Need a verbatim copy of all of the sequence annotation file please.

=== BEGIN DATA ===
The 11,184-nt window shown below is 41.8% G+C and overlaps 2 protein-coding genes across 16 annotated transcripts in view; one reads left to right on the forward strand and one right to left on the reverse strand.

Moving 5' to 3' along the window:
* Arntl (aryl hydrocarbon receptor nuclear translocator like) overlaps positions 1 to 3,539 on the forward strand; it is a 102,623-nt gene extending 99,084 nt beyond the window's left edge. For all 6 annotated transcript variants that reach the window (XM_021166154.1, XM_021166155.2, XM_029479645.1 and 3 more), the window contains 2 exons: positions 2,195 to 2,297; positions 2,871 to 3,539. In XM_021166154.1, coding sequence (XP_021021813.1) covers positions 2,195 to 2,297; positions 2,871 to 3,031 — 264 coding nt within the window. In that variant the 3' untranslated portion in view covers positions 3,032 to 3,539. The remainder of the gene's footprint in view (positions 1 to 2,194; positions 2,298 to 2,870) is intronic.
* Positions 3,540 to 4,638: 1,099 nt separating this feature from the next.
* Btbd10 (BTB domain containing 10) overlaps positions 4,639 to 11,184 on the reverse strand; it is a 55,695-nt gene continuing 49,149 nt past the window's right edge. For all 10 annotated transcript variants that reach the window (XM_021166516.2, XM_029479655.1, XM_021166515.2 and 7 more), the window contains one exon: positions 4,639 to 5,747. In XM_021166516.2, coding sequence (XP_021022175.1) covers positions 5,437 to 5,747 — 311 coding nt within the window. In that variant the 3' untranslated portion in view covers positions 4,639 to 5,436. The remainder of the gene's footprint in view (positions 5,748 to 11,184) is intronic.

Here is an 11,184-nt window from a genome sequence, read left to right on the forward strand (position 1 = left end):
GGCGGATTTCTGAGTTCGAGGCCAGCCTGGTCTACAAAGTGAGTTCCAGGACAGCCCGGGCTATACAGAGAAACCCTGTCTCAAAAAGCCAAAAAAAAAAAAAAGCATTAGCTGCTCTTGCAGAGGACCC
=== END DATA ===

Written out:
The 11,184-nt window shown below is 41.8% G+C and overlaps 2 protein-coding genes across 16 annotated transcripts in view; one reads left to right on the forward strand and one right to left on the reverse strand.

Moving 5' to 3' along the window:
* Arntl (aryl hydrocarbon receptor nuclear translocator like) overlaps positions 1 to 3,539 on the forward strand; it is a 102,623-nt gene extending 99,084 nt beyond the window's left edge. For all 6 annotated transcript variants that reach the window (XM_021166154.1, XM_021166155.2, XM_029479645.1 and 3 more), the window contains 2 exons: positions 2,195 to 2,297; positions 2,871 to 3,539. In XM_021166154.1, coding sequence (XP_021021813.1) covers positions 2,195 to 2,297; positions 2,871 to 3,031 — 264 coding nt within the window. In that variant the 3' untranslated portion in view covers positions 3,032 to 3,539. The remainder of the gene's footprint in view (positions 1 to 2,194; positions 2,298 to 2,870) is intronic.
* Positions 3,540 to 4,638: 1,099 nt separating this feature from the next.
* Btbd10 (BTB domain containing 10) overlaps positions 4,639 to 11,184 on the reverse strand; it is a 55,695-nt gene continuing 49,149 nt past the window's right edge. For all 10 annotated transcript variants that reach the window (XM_021166516.2, XM_029479655.1, XM_021166515.2 and 7 more), the window contains one exon: positions 4,639 to 5,747. In XM_021166516.2, coding sequence (XP_021022175.1) covers positions 5,437 to 5,747 — 311 coding nt within the window. In that variant the 3' untranslated portion in view covers positions 4,639 to 5,436. The remainder of the gene's footprint in view (positions 5,748 to 11,184) is intronic.

Here is an 11,184-nt window from a genome sequence, read left to right on the forward strand (position 1 = left end):
GGCGGATTTCTGAGTTCGAGGCCAGCCTGGTCTACAAAGTGAGTTCCAGGACAGCCCGGGCTATACAGAGAAACCCTGTCTCAAAAAGCCAAAAAAAAAAAAAAGCATTAGCTGCTCTTGCAGAGGACCC